Reader Dissent: Craig, you don't know jack about walk rates

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Like I said the other day, Comment of the Day is changing from a zone of mockery to one in which reader dissents and rebuttals — as well as people telling me to stick it where the sun don’t shine — are going to go. Actually, let’s just make “Reader Dissent” its own category, shall we?

Here’s a good one from Greg, in response to my Cliff Lee post, in which I said “guys take a ton more walks these days”:

That is a fairly drastic exaggeration.  In 1933 in the Major Leagues there were 7344 BBs taken over 94615 PAs for a 7.76% BB rate.  In 2010 that rate was 8.50%. An 8.7% increase in walk-rate is hardly “a ton.”

The idea walk rates have increased is, I feel, a side-effect of an increased focus on the walk.  We tend to notice more what we are
looking for.

Also, comparing BB/9 is misleading (3.0 in 1933 vs 3.3 in 2010) because more walks will increase the number of plate appearances per inning and lead to even more walks per inning. Thus BB/9 will increase at an exponential rate given a linear increase of BB/PA.  This effect is
shown in the 10% increase in BB/9 between 1933 and 2010 vs. that 8.7% increase in BB/PA.

I stand by the fact that Cliff Lee don’t walk no guys, but when you start talking about exponential vs. linear rates of increase of, well, anything, I quickly find myself out of my league.

The Phillies have shut down Jake Thompson

CLEARWATER, FL - MARCH 03:  Jake Thompson #75 of the Philadelphia Phillies throws a pitch during the first inning of a spring training game against the Houston Astros at Bright House Field on March 3, 2016 in Clearwater, Florida.  (Photo by Stacy Revere/Getty Images)
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Phillies rookie starter Jake Thompson has been shut down for the year. Not that there’s much of the year left, but he will not make what would’ve been his last start.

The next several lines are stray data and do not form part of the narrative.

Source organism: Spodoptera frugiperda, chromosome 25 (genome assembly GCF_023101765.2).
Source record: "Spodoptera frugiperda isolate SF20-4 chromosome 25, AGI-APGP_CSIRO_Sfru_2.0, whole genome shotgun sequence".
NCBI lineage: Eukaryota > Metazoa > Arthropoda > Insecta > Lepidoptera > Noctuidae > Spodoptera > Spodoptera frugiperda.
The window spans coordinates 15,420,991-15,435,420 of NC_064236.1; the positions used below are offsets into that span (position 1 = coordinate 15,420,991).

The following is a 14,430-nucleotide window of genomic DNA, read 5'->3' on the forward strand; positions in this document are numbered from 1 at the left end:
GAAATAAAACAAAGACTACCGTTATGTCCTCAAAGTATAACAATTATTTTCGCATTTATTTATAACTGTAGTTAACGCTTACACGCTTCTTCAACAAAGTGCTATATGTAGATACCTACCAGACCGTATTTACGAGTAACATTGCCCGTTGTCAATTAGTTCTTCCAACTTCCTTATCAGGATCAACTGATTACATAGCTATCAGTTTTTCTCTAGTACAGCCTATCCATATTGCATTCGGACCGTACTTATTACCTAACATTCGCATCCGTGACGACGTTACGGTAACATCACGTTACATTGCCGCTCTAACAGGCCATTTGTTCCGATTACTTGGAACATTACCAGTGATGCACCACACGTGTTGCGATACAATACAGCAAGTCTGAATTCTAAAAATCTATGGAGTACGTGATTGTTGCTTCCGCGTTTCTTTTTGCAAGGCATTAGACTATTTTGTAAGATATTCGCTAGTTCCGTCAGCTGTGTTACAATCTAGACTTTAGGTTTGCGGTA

Thompson allowed three earned runs over four innings in the Phillies’ 17-0 blowout loss to the Mets. That leaves him with a 5.70 ERA in 53.2 innings for the season. Which, while that’s kind of ugly, it was a function of some bad starts mixed in with good starts as opposed to overall badness.

Everything about his 2016 should be viewed as “get yourself used to the big leagues, because you’re going to be part of this rotation in 2017 and beyond,” and from that perspective, you can call 2016 a success.

Congressional candidate uses Jose Fernandez’s death to score political points

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As a horrible Sunday unfolded yesterday there was at least one thing buoying the public mood: the overwhelming outpouring of emotion and love for Jose Fernandez and warm remembrances of his all-too-brief time on Earth.

But it wasn’t a unanimous sentiment. Some people, like this Florida state representative who is currently running for Congress, thought it was a great time to make a political point:

Setting aside the tastelessness of Gaetz’s timing and intent, one wonders if he appreciates that the reason Fernandez risked his life on multiple occasions was specifically so he could live in a country where protesting and not exhibiting a reflexive loyalty and patriotism is a fundamental right and does not get you thrown in jail.

But really, it’s the tastelessness which most galls here.